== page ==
When I started my AmeriCorps year, we had a great training by the local crisis hotline on conflict resolution. The speaker talked about different roles that we take on in conflicts, whether they are with ourselves or with other people. He talked about the roles of perpetrator, victim, and rescuer. The speaker and one of the volunteers from the center did some role play scenarios so that we could see how these roles could shift and interact throughout the resolution of a conflict, and how to step outside of them in order to actually resolve a conflict.
With all of this though, there was one statement that he made at the beginning that struck me more than the rest of his fabulous presentation. He said,
“Remember, people are doing the best they can with the resources and the knowledge they’ve got.”
So those might not have been his exact words, but that’s the sentiment, and I think as long as I remember the heart of the message, I’m good. What he did still shifted my perspective about the work I’m doing and the world in which I live. This statement shifts the thinking of the people that I’m working with professionally as well as in my personal relationships.
I’ve long drawn my beliefs about interpersonal conflicts from James 4:1-3 “1 What causes fights and quarrels among you? Don’t they come from your desires that battle within you? 2 You desire but do not have, so you kill. You covet but you cannot get what you want, so you quarrel and fight. You do not have because you do not ask God. 3When you ask, you do not receive, because you ask with wrong motives, that you may spend what you get on your pleasures.”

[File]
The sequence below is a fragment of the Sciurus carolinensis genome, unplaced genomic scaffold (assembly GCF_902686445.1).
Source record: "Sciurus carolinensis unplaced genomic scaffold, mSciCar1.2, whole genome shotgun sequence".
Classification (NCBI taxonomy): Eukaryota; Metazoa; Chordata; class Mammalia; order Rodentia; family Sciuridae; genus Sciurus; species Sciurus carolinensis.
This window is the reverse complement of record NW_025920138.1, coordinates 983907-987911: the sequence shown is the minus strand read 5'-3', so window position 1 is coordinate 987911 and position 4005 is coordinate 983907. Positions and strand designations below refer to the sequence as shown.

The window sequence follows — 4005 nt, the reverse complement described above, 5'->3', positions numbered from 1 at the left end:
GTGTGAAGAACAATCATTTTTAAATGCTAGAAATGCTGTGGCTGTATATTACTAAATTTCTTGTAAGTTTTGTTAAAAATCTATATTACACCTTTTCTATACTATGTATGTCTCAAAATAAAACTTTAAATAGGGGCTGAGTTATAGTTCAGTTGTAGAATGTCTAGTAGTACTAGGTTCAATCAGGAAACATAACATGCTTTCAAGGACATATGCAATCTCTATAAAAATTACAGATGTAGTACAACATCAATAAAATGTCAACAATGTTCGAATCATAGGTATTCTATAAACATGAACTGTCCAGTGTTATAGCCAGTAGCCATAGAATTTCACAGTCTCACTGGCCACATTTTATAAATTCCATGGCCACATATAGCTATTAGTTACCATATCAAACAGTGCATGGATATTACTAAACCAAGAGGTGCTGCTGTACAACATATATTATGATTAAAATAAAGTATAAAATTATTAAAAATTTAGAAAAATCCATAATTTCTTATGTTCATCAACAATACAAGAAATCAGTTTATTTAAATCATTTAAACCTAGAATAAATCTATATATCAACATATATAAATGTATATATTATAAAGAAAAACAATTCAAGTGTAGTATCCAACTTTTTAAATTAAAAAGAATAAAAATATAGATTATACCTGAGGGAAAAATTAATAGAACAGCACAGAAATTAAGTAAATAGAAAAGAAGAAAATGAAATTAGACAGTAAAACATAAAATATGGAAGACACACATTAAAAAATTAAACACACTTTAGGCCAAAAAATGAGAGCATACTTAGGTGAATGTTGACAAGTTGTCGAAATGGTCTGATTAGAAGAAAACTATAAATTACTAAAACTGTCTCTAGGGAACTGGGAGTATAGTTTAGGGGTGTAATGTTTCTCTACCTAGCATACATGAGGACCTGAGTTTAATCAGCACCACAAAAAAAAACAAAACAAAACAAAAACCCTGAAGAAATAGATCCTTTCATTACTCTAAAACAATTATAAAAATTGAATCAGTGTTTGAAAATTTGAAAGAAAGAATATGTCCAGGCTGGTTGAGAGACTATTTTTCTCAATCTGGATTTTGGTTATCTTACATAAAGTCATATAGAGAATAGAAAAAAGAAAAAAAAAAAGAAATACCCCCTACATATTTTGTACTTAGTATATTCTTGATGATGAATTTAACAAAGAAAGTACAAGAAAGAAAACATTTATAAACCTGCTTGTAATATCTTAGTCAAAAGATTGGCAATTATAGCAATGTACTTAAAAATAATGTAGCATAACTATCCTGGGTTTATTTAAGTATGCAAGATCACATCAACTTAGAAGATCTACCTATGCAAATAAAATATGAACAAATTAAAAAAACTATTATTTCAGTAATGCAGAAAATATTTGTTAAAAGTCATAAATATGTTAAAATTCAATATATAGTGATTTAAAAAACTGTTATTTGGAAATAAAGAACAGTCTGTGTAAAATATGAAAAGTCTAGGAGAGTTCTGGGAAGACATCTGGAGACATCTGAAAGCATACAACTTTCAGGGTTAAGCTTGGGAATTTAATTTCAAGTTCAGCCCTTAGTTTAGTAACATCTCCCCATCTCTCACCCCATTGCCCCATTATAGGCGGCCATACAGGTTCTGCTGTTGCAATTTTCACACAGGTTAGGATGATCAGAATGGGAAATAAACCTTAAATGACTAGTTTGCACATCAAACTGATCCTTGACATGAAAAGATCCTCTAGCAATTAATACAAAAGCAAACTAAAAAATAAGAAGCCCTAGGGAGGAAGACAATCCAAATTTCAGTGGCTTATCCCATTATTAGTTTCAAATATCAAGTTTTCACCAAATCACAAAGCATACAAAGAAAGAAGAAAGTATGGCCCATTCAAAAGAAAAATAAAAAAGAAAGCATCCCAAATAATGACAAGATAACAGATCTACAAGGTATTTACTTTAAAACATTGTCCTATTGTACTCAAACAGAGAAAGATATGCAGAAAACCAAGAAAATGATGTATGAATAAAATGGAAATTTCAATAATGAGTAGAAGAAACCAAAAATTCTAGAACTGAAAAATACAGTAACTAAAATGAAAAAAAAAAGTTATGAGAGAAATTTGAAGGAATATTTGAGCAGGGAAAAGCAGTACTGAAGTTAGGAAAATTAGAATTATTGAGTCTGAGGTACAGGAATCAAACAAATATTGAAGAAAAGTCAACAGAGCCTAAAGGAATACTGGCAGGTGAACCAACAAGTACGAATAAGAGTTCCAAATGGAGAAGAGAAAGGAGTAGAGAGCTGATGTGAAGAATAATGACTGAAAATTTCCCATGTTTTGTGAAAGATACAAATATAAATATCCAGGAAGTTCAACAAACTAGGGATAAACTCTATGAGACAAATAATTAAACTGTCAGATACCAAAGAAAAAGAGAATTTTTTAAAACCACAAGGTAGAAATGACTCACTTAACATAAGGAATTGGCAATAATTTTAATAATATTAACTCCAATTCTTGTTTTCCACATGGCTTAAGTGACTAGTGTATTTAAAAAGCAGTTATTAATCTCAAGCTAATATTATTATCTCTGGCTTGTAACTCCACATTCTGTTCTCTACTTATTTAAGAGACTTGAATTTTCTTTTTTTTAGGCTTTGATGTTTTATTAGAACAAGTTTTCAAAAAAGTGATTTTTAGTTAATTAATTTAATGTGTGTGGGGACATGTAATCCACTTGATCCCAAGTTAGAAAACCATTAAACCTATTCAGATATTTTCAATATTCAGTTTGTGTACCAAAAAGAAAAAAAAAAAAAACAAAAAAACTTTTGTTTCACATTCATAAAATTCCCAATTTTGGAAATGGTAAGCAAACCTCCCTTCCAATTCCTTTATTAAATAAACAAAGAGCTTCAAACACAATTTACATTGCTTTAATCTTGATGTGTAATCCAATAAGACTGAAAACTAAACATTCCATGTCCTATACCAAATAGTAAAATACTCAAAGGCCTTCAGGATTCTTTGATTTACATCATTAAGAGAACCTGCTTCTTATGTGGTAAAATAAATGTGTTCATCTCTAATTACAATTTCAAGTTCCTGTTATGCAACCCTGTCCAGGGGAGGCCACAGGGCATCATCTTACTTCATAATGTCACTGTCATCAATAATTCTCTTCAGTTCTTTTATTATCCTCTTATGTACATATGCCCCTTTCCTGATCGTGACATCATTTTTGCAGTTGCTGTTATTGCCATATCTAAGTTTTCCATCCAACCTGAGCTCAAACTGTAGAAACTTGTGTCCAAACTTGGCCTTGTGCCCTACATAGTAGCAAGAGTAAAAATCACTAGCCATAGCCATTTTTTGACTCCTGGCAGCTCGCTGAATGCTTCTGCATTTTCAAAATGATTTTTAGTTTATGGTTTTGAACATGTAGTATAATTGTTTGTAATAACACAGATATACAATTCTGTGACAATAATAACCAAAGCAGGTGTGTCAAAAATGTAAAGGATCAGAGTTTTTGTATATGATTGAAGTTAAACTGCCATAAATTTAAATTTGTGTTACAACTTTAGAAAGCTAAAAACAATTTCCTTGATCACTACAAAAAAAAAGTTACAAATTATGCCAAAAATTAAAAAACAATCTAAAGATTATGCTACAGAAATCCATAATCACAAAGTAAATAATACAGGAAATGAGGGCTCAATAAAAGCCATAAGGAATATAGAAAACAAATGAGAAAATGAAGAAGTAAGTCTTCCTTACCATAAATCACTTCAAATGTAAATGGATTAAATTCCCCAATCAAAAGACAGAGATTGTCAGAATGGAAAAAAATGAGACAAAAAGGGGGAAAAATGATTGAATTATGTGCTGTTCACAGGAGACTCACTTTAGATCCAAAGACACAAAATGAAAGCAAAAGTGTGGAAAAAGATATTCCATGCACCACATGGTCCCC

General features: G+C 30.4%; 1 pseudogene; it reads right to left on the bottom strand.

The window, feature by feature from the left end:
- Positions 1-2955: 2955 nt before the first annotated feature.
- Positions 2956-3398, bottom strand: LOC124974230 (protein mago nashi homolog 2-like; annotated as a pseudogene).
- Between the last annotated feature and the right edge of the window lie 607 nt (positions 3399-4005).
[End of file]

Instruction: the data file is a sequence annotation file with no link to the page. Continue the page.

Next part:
Inside each of us are desires. I maintain that there are two selves fighting to see what will happen with one’s life. One desires the good things that God has and longs to treat others with selfless love, and the other is the selfish, sinful nature that comes along with being born into this fallen world. When I’m more in tune with God, I’m a lot more loving, generous, and selfless. When we’re out of touch, I’m much more inclined to focus on myself. Funny thing, this shift into selfishness–I don’t end up any happier there than I do when I’m serving others and caring for their needs because then I usually end up isolated to in a conflict with someone, and as we all know from experience, neither of those states of existence are much fun.
Anyway, all that history of my conflict theory behind, I really appreciated the presenter at this training for making the above comment because it helped me to see the other side of any given conflict as a complex cultural and personal belief system coming to surface through the words and actions of a person. If there is someone who “guilt trips” in a conflict, it’s because that’s the only way they know to convince someone to give them what they think they need. They haven’t practiced being direct, or may be afraid of something, and simply may not know that there is any better way to go about getting their needs met. I am trying to take this logic forward with me for personal conflicts and conflicts where I act as mediator. Hopefully passing it along will help at least one other person as well. What do you think? Helpful to know?